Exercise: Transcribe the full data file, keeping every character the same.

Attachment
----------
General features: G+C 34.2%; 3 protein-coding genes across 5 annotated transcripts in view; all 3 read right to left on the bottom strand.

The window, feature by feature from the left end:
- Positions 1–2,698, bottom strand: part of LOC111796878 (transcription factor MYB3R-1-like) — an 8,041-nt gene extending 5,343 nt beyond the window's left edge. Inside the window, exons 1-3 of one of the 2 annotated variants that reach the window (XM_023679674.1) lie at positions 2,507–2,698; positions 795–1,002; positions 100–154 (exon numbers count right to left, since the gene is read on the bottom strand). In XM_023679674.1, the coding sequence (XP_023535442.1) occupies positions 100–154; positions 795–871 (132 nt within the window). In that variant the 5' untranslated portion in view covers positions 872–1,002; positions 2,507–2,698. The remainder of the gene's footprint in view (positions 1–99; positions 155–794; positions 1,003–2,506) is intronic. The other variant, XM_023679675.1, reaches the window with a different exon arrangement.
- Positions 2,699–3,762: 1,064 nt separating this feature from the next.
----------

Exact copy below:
General features: G+C 34.2%; 3 protein-coding genes across 5 annotated transcripts in view; all 3 read right to left on the bottom strand.

The window, feature by feature from the left end:
- Positions 1–2,698, bottom strand: part of LOC111796878 (transcription factor MYB3R-1-like) — an 8,041-nt gene extending 5,343 nt beyond the window's left edge. Inside the window, exons 1-3 of one of the 2 annotated variants that reach the window (XM_023679674.1) lie at positions 2,507–2,698; positions 795–1,002; positions 100–154 (exon numbers count right to left, since the gene is read on the bottom strand). In XM_023679674.1, the coding sequence (XP_023535442.1) occupies positions 100–154; positions 795–871 (132 nt within the window). In that variant the 5' untranslated portion in view covers positions 872–1,002; positions 2,507–2,698. The remainder of the gene's footprint in view (positions 1–99; positions 155–794; positions 1,003–2,506) is intronic. The other variant, XM_023679675.1, reaches the window with a different exon arrangement.
- Positions 2,699–3,762: 1,064 nt separating this feature from the next.